rkm website: http://cyberjournal.org
Bo Filter wrote:
rkm> Knowledge is about the accumulation of beliefs, and wisdom is about the abandonment of unfounded assumptions.
…I have found that:RELIGION (as opposed to knowledge) is about the accumulation of beliefs, and wisdom is PARTLY about the abandonment of unfounded assumptions INHERENT IN BELIEFS.
You seem to be bundling religion and beliefs in one category, and knowledge in another. But of course knowledge is also about beliefs, and the accumulation of beliefs, presumably based on well-founded assumptions. But sometimes new learning shows that the old assumptions were wrong after all, even though we thought they were based on observation and science, rather than faith.
From a more general perspective, we can say that people have belief systems, based on some collection of assumptions. And often some of those assumptions turn out to be wrong, whether the belief system has to do with religion or with a branch of science. And in both cases a fallen assumption can lead to a whole house-of-cards collapse of related accumulated beliefs. We cannot make a distinction, science vs. religion, based on validity of assumptions.
What we can do is make a distinction between a scientific perspective on ‘what we know’, as opposed to a certainty-based perspective on ‘what we know’. A true scientist is always willing to reconsider their assumptions objectively, if new evidence emerges. A true scientist is always aware that ‘what they know’ is only as certain as the underlying assumptions. A true scientist is open to having their beliefs challenged, and sees such challenges as learning opportunities as well as teaching opportunities.
A certainty-based perspective is quite different. From this perspective there are certain core beliefs – that may or may not be backed up by evidence of one kind or another – but which are in any case held with absolute certainty. It is not so much that there is an unwillingness to reconsider the core beliefs, rather it makes no sense to do so, since they are known to be true. Similarly the beliefs accumulated on top of the core beliefs are also held with certainty, since they do typically follow by valid logic from the core beliefs.
A certainty-based believer – a ‘true believer’ – responds to challenges quite differently than a science-based believer. Any challenger is by definition wrong, and whatever arguments they present need not be taken seriously. And reconsidering ones true beliefs never arises as a possibility. The true believer is likely to respond to challenges by ‘witnessing’ their truth at length, and is likely to experience annoyance at the challenger’s blindness or anger at their blasphemy, and is likely to be seized by a desire to suppress the challenger’s spreading of falsehoods.
These characteristics can be seen not only in religious true believers, but also in true believers who may think of themselves as scientists, objective thinkers, informed citizens, or whatever. One can identify true believers by how they respond to challenges, and to the extent ones thinking is dominated by ‘true beliefs’, one is to that extent prevented from advancing in learning or wisdom.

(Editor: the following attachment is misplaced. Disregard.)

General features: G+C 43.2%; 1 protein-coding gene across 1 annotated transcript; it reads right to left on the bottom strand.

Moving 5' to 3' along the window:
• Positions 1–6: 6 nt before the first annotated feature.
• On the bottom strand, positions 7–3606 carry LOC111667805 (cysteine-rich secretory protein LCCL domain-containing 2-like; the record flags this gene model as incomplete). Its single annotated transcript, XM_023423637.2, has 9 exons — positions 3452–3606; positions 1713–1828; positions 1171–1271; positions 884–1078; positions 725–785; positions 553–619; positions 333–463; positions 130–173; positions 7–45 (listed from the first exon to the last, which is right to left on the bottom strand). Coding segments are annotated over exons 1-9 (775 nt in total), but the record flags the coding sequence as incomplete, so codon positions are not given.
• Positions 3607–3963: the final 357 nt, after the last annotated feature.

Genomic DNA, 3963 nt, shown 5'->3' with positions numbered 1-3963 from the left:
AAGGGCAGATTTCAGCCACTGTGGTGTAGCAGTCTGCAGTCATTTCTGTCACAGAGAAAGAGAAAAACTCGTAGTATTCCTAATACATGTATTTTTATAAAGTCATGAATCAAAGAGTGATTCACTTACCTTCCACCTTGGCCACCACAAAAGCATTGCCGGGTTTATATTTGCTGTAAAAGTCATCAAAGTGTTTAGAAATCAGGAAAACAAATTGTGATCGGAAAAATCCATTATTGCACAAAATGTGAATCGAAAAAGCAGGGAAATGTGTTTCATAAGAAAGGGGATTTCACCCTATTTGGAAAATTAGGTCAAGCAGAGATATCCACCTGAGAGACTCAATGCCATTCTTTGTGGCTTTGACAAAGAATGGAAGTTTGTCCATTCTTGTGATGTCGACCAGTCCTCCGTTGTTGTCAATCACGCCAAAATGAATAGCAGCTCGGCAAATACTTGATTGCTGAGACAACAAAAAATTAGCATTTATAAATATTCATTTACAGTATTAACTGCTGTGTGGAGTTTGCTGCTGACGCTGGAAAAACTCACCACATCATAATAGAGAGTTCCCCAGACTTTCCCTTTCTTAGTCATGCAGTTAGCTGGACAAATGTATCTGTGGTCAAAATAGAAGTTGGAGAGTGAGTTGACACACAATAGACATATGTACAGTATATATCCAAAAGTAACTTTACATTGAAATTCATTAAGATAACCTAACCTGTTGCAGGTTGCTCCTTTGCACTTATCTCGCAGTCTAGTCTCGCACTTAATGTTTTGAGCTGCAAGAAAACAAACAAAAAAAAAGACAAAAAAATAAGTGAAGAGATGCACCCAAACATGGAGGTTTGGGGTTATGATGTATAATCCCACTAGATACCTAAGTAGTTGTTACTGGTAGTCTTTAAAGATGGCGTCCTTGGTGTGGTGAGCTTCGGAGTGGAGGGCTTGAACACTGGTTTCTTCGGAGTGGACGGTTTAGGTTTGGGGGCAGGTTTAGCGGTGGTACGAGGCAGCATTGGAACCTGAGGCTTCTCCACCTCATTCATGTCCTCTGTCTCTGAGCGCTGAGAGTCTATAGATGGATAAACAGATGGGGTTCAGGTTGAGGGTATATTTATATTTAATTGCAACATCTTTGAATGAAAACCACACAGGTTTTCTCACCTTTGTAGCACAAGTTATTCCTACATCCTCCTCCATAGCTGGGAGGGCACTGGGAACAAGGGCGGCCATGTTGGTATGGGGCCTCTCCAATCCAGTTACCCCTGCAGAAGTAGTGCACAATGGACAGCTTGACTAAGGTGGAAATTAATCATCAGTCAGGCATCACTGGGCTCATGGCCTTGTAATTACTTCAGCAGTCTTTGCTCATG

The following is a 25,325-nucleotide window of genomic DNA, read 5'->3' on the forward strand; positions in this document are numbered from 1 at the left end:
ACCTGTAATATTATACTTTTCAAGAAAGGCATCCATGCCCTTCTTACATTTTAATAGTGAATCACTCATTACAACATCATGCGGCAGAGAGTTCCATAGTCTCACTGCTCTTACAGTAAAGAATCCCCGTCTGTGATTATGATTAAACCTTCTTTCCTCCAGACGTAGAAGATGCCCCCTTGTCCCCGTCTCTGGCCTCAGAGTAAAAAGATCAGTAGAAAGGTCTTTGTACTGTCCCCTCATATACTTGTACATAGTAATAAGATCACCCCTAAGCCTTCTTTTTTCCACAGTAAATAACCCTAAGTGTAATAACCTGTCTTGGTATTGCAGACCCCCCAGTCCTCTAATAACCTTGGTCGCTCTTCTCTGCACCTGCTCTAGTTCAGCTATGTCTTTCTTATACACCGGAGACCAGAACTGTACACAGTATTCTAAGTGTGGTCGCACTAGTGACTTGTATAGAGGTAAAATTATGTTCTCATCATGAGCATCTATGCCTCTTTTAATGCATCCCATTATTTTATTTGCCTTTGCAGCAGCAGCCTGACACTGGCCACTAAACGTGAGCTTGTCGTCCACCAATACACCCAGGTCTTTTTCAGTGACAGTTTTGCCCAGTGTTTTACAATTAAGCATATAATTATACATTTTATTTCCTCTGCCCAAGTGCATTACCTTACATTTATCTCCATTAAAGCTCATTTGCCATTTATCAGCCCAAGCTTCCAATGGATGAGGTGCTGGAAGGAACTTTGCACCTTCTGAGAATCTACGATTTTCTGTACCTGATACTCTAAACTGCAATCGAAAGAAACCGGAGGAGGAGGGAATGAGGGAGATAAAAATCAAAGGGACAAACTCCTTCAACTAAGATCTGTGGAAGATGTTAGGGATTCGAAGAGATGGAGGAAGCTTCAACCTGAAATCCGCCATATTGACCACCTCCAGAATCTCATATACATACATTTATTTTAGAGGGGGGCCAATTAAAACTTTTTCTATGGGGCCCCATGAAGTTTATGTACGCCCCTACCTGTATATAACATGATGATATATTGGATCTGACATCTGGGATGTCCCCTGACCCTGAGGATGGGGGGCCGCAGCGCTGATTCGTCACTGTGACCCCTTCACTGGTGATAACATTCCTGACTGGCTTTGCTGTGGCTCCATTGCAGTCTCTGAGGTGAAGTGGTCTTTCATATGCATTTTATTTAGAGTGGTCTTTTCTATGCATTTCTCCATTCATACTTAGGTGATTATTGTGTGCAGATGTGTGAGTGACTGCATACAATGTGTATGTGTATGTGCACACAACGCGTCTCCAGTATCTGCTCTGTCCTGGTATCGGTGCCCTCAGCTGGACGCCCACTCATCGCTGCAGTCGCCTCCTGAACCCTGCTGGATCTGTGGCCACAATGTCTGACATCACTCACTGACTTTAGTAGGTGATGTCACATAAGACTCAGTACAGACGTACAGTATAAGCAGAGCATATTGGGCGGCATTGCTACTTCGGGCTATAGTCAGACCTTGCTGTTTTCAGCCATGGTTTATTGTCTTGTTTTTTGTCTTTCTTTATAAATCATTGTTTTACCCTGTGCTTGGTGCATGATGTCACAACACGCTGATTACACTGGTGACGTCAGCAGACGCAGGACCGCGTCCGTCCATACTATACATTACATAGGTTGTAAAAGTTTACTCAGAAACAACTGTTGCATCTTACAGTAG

Any of us who have pretensions of wanting to pursue wisdom would be well-advised to observe our own responses when our beliefs are challenged. If we find ourselves falling into any of the certainty-patterns described above, we might contemplate on that, and try to understand what’s going on in our minds. Whether our beliefs happen to be right or wrong, our way of holding those beliefs is not serving us, if we are holding them as true believers.
Unfortunately, it seems that ‘true believing’ characterizes most people’s belief systems, regardless of how ‘advanced’ their ‘knowledge’ might be. For most cosmologists, it is a ‘certainty’ that there was a big bang; for Dawkins and his ilk it is a ‘certainty’ that consciousness plays no role in the evolution of an entirely material universe; for the religious it is a ‘certainty’ that the universe was created all at once by a non-material conscious being; for most people today it is a ‘certainty’ that Sandy’s rage is due to human-caused Co2 emissions. The assumptions underlying all of these certainties are very shaky, and that’s an understatement.
Brian Hill wrote:
rkm> This second question involves two parallel lines of inquiry:• What kind of new society should we be seeking?• How can we make change happen?
Cultures change naturally, just like tides. Marx called it the dialectics of history, Ortega y Gassett called it the pendulum of history and Arnold Toynbe called it Challenge and response. If we understand culture change, how the ones we are concerned with are changing we may get hints of how we can help the flow of culture change positively, at least as far as humans are concerned, imo.
As usual, it is very nice to hear from you. I’d welcome an update on your latest adventures.